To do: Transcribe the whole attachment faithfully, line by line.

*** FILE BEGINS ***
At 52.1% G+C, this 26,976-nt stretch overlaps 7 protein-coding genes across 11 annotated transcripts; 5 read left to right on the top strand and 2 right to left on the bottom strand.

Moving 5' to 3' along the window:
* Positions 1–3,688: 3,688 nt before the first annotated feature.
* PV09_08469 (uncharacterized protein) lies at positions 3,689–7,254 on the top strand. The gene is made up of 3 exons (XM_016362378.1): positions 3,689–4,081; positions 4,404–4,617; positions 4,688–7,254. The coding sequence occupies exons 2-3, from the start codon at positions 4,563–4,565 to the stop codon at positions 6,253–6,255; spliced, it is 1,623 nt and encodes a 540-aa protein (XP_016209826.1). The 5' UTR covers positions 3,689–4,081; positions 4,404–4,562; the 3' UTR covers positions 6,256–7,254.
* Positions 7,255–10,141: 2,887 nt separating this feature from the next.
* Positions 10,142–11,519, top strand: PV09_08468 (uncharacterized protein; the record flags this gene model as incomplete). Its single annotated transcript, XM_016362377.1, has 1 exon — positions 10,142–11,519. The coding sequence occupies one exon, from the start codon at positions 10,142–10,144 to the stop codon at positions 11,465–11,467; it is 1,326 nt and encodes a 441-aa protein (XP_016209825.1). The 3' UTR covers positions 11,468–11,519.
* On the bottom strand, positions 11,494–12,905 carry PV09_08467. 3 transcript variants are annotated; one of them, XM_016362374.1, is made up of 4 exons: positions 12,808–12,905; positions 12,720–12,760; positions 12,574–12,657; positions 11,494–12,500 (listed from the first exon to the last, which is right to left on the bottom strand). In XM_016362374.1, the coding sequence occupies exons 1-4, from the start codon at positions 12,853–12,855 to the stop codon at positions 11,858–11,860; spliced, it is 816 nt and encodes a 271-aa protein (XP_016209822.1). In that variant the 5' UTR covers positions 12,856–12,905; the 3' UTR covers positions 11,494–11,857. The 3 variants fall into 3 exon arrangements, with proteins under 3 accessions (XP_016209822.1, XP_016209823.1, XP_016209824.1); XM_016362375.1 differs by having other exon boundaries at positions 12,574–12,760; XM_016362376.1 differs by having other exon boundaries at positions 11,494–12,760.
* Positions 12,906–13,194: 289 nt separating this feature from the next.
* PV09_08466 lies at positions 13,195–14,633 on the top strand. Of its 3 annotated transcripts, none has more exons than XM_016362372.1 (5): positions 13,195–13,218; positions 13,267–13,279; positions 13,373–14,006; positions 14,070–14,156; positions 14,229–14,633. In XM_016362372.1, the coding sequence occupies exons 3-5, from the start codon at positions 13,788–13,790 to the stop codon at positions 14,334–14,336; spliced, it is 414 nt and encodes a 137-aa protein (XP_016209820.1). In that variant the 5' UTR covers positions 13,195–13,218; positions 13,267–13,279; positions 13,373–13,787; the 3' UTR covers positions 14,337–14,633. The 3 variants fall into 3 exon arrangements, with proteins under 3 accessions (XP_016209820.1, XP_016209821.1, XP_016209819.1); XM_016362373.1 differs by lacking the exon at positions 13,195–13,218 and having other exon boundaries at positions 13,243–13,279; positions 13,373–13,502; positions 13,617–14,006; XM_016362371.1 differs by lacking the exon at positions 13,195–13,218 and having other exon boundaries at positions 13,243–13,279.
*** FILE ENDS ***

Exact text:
At 52.1% G+C, this 26,976-nt stretch overlaps 7 protein-coding genes across 11 annotated transcripts; 5 read left to right on the top strand and 2 right to left on the bottom strand.

Moving 5' to 3' along the window:
* Positions 1–3,688: 3,688 nt before the first annotated feature.
* PV09_08469 (uncharacterized protein) lies at positions 3,689–7,254 on the top strand. The gene is made up of 3 exons (XM_016362378.1): positions 3,689–4,081; positions 4,404–4,617; positions 4,688–7,254. The coding sequence occupies exons 2-3, from the start codon at positions 4,563–4,565 to the stop codon at positions 6,253–6,255; spliced, it is 1,623 nt and encodes a 540-aa protein (XP_016209826.1). The 5' UTR covers positions 3,689–4,081; positions 4,404–4,562; the 3' UTR covers positions 6,256–7,254.
* Positions 7,255–10,141: 2,887 nt separating this feature from the next.
* Positions 10,142–11,519, top strand: PV09_08468 (uncharacterized protein; the record flags this gene model as incomplete). Its single annotated transcript, XM_016362377.1, has 1 exon — positions 10,142–11,519. The coding sequence occupies one exon, from the start codon at positions 10,142–10,144 to the stop codon at positions 11,465–11,467; it is 1,326 nt and encodes a 441-aa protein (XP_016209825.1). The 3' UTR covers positions 11,468–11,519.
* On the bottom strand, positions 11,494–12,905 carry PV09_08467. 3 transcript variants are annotated; one of them, XM_016362374.1, is made up of 4 exons: positions 12,808–12,905; positions 12,720–12,760; positions 12,574–12,657; positions 11,494–12,500 (listed from the first exon to the last, which is right to left on the bottom strand). In XM_016362374.1, the coding sequence occupies exons 1-4, from the start codon at positions 12,853–12,855 to the stop codon at positions 11,858–11,860; spliced, it is 816 nt and encodes a 271-aa protein (XP_016209822.1). In that variant the 5' UTR covers positions 12,856–12,905; the 3' UTR covers positions 11,494–11,857. The 3 variants fall into 3 exon arrangements, with proteins under 3 accessions (XP_016209822.1, XP_016209823.1, XP_016209824.1); XM_016362375.1 differs by having other exon boundaries at positions 12,574–12,760; XM_016362376.1 differs by having other exon boundaries at positions 11,494–12,760.
* Positions 12,906–13,194: 289 nt separating this feature from the next.
* PV09_08466 lies at positions 13,195–14,633 on the top strand. Of its 3 annotated transcripts, none has more exons than XM_016362372.1 (5): positions 13,195–13,218; positions 13,267–13,279; positions 13,373–14,006; positions 14,070–14,156; positions 14,229–14,633. In XM_016362372.1, the coding sequence occupies exons 3-5, from the start codon at positions 13,788–13,790 to the stop codon at positions 14,334–14,336; spliced, it is 414 nt and encodes a 137-aa protein (XP_016209820.1). In that variant the 5' UTR covers positions 13,195–13,218; positions 13,267–13,279; positions 13,373–13,787; the 3' UTR covers positions 14,337–14,633. The 3 variants fall into 3 exon arrangements, with proteins under 3 accessions (XP_016209820.1, XP_016209821.1, XP_016209819.1); XM_016362373.1 differs by lacking the exon at positions 13,195–13,218 and having other exon boundaries at positions 13,243–13,279; positions 13,373–13,502; positions 13,617–14,006; XM_016362371.1 differs by lacking the exon at positions 13,195–13,218 and having other exon boundaries at positions 13,243–13,279.